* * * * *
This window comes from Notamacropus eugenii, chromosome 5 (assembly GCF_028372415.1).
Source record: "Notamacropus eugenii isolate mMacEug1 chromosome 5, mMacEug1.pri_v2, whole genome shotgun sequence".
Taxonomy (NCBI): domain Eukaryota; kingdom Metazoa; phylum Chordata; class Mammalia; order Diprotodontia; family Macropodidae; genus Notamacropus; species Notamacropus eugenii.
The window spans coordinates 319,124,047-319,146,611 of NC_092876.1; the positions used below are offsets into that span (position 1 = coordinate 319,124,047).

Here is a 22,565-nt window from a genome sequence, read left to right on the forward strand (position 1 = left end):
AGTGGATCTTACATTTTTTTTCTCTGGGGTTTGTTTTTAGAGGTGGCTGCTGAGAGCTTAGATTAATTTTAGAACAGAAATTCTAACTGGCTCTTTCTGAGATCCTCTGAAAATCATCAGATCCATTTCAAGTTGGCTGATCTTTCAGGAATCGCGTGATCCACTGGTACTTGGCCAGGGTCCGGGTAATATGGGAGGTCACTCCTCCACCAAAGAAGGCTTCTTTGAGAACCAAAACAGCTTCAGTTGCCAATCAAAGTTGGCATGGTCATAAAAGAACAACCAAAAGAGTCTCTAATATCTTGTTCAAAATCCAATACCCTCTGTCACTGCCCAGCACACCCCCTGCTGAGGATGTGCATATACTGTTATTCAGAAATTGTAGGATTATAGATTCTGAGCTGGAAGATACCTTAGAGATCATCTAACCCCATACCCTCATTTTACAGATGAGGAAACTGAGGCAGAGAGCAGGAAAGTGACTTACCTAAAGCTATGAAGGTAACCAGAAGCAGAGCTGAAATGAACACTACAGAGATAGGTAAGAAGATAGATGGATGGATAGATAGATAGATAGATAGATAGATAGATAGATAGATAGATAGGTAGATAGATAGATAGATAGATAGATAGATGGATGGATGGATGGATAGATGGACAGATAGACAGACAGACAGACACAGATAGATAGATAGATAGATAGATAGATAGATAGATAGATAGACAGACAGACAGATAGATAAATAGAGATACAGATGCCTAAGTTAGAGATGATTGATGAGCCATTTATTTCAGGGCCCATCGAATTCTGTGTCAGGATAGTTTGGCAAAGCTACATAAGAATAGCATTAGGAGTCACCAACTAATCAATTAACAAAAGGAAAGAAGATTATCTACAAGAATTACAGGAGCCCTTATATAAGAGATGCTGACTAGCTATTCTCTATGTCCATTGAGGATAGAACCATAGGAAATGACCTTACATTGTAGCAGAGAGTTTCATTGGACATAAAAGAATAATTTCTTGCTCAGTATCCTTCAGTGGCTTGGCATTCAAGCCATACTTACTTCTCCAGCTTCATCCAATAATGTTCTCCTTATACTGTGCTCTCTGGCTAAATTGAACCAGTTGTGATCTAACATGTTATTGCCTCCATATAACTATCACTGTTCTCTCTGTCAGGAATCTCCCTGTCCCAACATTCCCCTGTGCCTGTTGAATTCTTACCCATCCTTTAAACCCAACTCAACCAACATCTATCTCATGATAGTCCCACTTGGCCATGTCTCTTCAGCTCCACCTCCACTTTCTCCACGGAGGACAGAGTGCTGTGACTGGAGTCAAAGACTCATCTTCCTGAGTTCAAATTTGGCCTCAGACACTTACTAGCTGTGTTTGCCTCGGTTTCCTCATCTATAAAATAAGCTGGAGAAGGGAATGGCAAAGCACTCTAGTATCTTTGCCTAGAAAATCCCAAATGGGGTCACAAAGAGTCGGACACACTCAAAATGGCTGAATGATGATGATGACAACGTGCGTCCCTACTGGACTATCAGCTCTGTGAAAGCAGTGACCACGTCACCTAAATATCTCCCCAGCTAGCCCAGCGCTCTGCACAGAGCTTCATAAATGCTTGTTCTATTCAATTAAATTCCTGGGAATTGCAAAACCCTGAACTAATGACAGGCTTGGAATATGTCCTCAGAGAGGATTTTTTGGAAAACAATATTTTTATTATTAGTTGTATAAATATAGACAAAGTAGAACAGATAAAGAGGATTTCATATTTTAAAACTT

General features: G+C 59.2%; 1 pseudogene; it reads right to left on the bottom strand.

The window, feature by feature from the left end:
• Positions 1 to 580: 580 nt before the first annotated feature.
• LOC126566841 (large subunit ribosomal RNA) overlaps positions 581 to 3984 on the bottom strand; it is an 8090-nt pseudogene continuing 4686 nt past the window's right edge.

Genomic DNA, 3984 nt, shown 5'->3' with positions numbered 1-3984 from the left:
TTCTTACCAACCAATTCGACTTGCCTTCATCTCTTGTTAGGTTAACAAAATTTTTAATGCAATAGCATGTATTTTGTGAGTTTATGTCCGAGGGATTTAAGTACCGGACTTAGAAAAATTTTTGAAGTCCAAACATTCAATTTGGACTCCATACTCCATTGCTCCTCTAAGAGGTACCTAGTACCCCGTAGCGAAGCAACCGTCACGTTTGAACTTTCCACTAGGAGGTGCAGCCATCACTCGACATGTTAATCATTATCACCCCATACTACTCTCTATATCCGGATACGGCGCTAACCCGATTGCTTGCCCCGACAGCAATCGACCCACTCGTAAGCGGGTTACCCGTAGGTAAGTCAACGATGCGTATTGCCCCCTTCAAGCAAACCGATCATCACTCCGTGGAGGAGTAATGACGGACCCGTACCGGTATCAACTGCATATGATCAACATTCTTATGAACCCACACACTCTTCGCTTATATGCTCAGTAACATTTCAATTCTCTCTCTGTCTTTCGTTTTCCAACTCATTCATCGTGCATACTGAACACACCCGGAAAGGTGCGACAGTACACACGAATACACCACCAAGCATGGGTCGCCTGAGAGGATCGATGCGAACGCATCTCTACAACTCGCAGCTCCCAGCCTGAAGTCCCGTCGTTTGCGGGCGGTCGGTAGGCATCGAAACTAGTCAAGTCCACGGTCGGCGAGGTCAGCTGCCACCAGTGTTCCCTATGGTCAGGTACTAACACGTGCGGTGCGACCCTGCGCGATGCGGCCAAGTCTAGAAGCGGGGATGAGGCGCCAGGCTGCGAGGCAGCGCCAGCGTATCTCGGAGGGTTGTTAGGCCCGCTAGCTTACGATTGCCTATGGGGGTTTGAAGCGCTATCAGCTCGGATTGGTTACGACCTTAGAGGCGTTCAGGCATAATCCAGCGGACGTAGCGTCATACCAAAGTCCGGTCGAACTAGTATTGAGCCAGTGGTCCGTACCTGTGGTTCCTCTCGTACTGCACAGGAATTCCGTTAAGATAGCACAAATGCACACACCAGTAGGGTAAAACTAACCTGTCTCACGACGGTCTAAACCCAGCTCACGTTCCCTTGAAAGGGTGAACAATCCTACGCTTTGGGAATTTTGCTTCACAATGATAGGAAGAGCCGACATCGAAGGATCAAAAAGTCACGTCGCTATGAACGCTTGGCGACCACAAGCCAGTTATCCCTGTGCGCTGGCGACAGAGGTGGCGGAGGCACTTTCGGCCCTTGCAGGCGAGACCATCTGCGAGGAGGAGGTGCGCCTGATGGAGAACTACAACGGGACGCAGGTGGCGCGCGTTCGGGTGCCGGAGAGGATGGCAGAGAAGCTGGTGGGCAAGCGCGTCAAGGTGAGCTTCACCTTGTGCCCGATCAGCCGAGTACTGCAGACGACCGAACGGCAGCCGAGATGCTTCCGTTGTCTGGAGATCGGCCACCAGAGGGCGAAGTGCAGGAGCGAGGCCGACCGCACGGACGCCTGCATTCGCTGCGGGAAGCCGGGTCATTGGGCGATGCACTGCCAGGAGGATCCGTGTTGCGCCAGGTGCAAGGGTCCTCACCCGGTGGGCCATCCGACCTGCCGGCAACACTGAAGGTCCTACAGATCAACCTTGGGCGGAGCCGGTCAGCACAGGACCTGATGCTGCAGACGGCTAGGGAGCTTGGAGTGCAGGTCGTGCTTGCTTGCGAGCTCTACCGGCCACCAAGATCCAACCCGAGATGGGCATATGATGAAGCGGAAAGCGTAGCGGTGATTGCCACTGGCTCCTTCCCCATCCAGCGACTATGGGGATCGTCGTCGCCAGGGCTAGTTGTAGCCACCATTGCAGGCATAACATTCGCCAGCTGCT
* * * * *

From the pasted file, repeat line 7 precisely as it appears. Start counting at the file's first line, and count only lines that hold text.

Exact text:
General features: G+C 59.2%; 1 pseudogene; it reads right to left on the bottom strand.